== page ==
Switzerland’s parliament voted today on whether the official retirement age should be allowed to rise to 67. With 106 votes for, and 90 against, the National Council approved a plan to deal with the financial challenges of providing pensions in an era with more old people who are living longer.
The plan includes automatic hikes in the retirement age should the state pension pot move into the red. In the absence of a plan to plug the gap, the state retirement age will automatically rise by 4 months a year whenever state pension funds no longer cover at least 80% of outgoings, up to a maximum age of 67. The PLR (FDP), Green Liberals and UDC (SVP) all pushed for this mechanism.
The plan also calls for a VAT rise of 0.6% to provide additional funding. Those on the left don’t think this is enough. Switzerland’s Federal Social Insurance Office, thinks despite this, the 80% trigger point will be reached by 2033. The first VAT increase of 0.3% should be introduced on 1 January 2018.
In addition, the federal government will increase its contribution to the state pension pot to 20% of the total.
It was also decided by 137 votes to 57, to raise the state pension age of women to 65, in line with men. A system of flexible retirement was also approved, within an age range from 62 to 70. Anyone retiring before 65 will have their pension cut by 6.37% per year. Anyone retiring after 65 will have their pension boosted by between 5.2% and 31.5%, but continue to pay into the state pension pot while working.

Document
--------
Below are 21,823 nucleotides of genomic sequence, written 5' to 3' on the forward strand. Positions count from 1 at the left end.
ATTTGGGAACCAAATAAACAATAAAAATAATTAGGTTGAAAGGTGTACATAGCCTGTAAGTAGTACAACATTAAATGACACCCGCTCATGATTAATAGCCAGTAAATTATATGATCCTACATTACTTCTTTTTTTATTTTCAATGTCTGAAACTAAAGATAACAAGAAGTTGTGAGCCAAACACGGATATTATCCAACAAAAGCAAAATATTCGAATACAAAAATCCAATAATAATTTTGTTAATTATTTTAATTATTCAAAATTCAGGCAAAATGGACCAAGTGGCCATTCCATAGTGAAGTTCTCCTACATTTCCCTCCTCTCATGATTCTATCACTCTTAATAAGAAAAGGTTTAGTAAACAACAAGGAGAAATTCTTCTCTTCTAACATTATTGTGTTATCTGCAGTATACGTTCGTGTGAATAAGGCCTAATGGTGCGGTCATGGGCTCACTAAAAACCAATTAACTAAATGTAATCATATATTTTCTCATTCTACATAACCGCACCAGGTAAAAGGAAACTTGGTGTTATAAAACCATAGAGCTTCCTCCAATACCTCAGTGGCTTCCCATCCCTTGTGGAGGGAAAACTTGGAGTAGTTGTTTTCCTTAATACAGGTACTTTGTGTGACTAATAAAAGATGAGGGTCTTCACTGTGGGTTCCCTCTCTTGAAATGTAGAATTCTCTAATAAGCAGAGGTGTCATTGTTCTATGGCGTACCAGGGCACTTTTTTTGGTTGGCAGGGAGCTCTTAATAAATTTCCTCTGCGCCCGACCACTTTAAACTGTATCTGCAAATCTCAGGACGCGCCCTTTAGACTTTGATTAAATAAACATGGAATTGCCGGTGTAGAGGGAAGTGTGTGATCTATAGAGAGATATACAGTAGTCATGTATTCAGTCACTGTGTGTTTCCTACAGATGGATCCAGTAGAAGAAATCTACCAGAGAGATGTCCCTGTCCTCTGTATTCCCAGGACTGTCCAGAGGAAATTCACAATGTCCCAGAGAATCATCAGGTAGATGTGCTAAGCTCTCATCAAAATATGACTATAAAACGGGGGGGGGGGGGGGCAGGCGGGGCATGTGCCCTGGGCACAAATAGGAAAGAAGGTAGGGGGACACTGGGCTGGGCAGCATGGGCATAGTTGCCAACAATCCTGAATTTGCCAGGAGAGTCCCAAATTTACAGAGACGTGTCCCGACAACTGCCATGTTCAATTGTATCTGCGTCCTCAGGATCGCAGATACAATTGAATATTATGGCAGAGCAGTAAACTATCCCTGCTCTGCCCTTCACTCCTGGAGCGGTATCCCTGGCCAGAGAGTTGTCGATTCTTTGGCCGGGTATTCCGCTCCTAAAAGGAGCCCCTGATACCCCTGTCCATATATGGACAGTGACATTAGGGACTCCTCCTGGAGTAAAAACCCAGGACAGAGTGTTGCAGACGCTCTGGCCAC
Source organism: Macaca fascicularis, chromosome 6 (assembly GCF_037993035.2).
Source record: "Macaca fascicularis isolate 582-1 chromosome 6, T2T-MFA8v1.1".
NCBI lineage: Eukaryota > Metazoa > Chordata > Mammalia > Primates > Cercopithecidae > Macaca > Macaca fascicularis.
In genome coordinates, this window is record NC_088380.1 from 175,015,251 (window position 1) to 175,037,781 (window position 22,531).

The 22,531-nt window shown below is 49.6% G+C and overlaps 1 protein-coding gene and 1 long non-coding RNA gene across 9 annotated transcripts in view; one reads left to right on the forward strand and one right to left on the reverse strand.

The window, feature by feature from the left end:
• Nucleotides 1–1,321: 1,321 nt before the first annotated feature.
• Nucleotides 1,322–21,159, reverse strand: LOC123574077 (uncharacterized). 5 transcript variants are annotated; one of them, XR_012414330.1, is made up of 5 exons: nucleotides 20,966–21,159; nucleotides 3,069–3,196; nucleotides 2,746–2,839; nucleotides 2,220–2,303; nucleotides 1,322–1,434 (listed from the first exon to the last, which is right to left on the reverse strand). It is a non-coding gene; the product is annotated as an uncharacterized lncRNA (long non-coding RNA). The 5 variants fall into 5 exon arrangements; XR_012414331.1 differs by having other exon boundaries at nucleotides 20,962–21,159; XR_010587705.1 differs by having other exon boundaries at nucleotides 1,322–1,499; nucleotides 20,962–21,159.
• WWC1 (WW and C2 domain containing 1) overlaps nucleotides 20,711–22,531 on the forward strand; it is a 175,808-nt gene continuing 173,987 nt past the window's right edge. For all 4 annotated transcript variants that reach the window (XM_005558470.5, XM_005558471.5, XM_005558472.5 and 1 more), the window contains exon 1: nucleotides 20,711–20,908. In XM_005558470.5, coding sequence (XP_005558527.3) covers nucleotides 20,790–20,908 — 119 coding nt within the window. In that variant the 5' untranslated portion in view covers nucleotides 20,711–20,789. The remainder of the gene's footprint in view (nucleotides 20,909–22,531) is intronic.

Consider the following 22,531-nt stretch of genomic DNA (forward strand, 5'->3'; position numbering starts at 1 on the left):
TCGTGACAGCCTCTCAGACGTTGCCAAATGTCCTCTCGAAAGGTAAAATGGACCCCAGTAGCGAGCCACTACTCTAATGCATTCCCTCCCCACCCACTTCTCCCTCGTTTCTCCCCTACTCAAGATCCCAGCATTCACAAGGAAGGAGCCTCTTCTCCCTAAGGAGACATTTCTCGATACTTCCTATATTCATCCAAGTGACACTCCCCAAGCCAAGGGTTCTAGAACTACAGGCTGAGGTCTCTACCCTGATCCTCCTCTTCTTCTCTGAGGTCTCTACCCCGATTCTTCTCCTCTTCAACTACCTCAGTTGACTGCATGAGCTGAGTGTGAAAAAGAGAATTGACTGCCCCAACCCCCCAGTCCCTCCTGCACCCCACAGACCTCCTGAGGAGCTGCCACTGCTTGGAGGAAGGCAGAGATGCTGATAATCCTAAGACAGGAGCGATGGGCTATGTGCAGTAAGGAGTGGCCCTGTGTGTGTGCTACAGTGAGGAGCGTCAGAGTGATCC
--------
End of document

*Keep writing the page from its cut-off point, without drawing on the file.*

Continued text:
Later in the afternoon, parliament tackled changes to second pillar pensions. Low investment returns have put this savings-based element under pressure. By 141 votes to 51, parliament decided to reduce minimum second pillar pension payments from 6.8% to 6.0% a year. This means CHF 100,000 of savings will pay CHF 6,000 per year instead of CHF 6,800. The rate change will by phased in at a rate of 0.2% per year.
Switzerland’s pension system has three elements: first pillar – paid from deductions made by those currently working to those who are retired, second pillar – paid from savings made by employees in the form of compulsory salary deductions topped up by employers, third pillar – tax advantaged private savings made by individuals over their working lives.
The first pillar pension is the one causing government most headaches. By living longer, those receiving it are collecting more of it, while proportionally fewer young people are around to pay for it.
In 2015, average life expectancy in Switzerland was 80.7 for men and 84.9 for women. In 1970, an average woman at 65 could expect to live for 16.2 more years. In 2014, the same number was 22.4, an extra of 6.2 years or 38% longer. The same figures for men were 13.3 years in 1970 and 19.4 years in 2014, a increase of 6.1 years or 46% longer.